I’ve found there are at least six main types of professional relationships a leader has. They are inner circle members, friends, supporters, lifters, acquaintances, and dangers or toxic people. We will discuss each of those types of relationships in depth in this 3 part series. Let’s begin with the first two:
1. Inner Circle Members
In John Maxwell’s book The 21 Irrefutable Laws of Leadership he says, “A leaders potential is determined by those closest to him.” Having a close group of inner circle members is one of the most valuable types of relationships you can have. These are the people who have the greatest impact on how you lead, behave, make decisions, produce results, and hold you to your convictions and values. They know just when you need to be corrected, directed, coached, or encouraged. Having the right people in your inner circle is critical for your success. There are several elements to consider when it comes to the type of person who you should invite into your inner circle. They include:
- People you trust and respect
- People who have character and integrity. These people live by their beliefs, values and convictions.
- People who have a variety of skills, talents, and personalities
- People who already have influence and respect with others
- People who are willing to take the journey with you, through the good (successes) and bad (failures) times
- People who are competent and have a proven track record of success and achievement
- People who add value to the organization and are team players
- People who are driven and passionate about the purpose, vision, and goals of the organization or team
- People who are always growing
If those in your inner circle have the above elements, it will cause everyone in the group to move toward their personal and leadership potential. Take time to select a small number of people, I recommend 3-5, to move into your inner circle. These are the people who you know, embody most of the above elements, and meet your personal requirements or standard.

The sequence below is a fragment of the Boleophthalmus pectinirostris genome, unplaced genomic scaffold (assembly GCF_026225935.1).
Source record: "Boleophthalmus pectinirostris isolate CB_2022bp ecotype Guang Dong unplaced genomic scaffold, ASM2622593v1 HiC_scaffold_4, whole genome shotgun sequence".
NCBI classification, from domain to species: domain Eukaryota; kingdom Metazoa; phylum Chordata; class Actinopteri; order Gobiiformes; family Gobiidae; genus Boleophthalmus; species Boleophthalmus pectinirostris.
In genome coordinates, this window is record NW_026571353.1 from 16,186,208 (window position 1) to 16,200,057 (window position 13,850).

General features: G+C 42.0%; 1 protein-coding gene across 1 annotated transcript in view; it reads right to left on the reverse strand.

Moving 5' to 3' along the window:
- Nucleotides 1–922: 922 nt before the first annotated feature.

These are people right outside of your inner circle. A friend can also be an inner circle member, supporter, and/or lifter. Author Richard Exley’s description of a friend is noteworthy. He said,
“A true friend is one who hears and understands when you share your deepest feelings. He supports you when you are struggling; he corrects you, gently and with love, when you err; and he forgives you when you fail. A true friend prods you to personal growth, stretches you to your full potential. And most amazing of all, he celebrates your success as if they were his own.”
Having a friend (or several) can offer increased levels of work satisfaction and enjoyment. It’s easier, more fun, and pleasant to work with a friend verses someone who is just a colleague or a person you can only tolerate. A friendship can begin at work but it tends to move outside of working hours. You find yourself during and outside of work spending time together, openly talking with each other about life, and participating in different activities together.
To make and keep a friend I suggest: initiating the relationship, build trust and respect between each other, serve and bring out the best in them, always be strengthening the connecting, show your gratitude and appreciation for the friendship. Be the type of friend others want to be friends with.
Questions: Do you have an inner circle and/or friends in your work life? How important are those people to you and your leadership?
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